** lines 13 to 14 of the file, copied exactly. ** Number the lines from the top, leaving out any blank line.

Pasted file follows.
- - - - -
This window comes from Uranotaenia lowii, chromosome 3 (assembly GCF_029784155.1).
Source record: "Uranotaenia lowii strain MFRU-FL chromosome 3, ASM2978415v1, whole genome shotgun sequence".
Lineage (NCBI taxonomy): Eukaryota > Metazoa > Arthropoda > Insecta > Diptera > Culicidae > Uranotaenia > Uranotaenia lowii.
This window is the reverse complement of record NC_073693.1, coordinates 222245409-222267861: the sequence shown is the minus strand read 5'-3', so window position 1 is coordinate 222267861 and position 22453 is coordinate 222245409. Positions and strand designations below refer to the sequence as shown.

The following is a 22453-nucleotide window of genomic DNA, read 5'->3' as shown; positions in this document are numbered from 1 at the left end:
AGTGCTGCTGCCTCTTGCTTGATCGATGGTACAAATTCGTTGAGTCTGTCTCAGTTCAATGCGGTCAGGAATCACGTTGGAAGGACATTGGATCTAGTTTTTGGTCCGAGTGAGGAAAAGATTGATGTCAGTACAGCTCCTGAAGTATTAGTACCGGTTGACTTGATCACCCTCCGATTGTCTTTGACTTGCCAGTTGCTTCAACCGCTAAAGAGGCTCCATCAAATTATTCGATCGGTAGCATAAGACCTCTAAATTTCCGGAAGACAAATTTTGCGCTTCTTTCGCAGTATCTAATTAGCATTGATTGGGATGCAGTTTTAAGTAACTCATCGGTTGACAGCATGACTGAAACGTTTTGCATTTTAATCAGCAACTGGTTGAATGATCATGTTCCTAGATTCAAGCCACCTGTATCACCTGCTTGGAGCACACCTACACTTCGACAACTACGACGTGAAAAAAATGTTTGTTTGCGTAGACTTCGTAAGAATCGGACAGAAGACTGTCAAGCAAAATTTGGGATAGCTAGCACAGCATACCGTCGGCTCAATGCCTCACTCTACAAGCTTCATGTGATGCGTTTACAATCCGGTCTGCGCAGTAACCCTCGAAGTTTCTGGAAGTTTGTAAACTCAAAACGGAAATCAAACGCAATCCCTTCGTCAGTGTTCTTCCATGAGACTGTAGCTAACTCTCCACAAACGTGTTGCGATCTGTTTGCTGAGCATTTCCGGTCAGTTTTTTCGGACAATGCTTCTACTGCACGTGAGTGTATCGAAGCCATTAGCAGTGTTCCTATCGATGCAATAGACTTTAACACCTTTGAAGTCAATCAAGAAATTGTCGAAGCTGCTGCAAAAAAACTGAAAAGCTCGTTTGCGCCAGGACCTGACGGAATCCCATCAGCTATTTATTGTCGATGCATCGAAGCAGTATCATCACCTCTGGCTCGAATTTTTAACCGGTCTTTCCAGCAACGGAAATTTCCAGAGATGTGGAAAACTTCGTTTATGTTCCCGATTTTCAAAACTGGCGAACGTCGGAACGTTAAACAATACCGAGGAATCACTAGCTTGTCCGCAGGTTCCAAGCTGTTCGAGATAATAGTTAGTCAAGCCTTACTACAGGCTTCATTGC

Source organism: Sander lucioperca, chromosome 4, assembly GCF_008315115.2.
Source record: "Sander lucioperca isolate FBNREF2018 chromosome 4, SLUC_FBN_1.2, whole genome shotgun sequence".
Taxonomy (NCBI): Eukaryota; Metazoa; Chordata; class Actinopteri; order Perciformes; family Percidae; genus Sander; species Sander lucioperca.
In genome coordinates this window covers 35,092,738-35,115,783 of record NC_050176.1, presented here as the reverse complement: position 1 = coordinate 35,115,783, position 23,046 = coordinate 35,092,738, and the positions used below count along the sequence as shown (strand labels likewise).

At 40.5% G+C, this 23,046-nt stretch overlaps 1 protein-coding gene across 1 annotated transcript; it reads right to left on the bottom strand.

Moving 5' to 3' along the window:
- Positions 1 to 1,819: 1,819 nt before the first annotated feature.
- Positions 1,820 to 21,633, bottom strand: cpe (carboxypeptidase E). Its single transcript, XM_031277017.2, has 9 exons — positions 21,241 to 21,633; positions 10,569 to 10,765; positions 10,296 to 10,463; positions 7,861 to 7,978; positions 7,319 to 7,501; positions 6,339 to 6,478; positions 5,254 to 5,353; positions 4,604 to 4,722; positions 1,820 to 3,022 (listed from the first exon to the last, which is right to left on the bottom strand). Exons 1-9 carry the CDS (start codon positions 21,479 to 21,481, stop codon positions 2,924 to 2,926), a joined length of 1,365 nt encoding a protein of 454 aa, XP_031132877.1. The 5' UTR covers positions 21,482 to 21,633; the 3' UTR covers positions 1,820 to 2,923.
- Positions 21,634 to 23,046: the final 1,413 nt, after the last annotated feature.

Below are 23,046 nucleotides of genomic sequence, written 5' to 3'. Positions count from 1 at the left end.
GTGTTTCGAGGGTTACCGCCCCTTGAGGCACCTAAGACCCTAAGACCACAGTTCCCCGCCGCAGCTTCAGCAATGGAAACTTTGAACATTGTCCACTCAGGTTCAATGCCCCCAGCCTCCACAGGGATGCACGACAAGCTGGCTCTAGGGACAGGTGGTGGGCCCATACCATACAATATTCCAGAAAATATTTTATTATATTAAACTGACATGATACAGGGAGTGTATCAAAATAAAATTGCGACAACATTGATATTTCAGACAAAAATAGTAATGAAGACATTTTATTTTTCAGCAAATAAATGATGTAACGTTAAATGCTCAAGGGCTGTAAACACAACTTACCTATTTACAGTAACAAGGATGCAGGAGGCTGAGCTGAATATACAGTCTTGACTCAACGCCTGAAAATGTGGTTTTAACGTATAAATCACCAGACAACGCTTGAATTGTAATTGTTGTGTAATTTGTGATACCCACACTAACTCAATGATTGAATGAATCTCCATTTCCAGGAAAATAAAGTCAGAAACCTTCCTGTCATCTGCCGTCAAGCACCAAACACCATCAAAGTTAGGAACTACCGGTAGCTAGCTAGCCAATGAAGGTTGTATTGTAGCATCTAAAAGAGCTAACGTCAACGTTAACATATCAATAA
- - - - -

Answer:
- Positions 1 to 1,819: 1,819 nt before the first annotated feature.
- Positions 1,820 to 21,633, bottom strand: cpe (carboxypeptidase E). Its single transcript, XM_031277017.2, has 9 exons — positions 21,241 to 21,633; positions 10,569 to 10,765; positions 10,296 to 10,463; positions 7,861 to 7,978; positions 7,319 to 7,501; positions 6,339 to 6,478; positions 5,254 to 5,353; positions 4,604 to 4,722; positions 1,820 to 3,022 (listed from the first exon to the last, which is right to left on the bottom strand). Exons 1-9 carry the CDS (start codon positions 21,479 to 21,481, stop codon positions 2,924 to 2,926), a joined length of 1,365 nt encoding a protein of 454 aa, XP_031132877.1. The 5' UTR covers positions 21,482 to 21,633; the 3' UTR covers positions 1,820 to 2,923.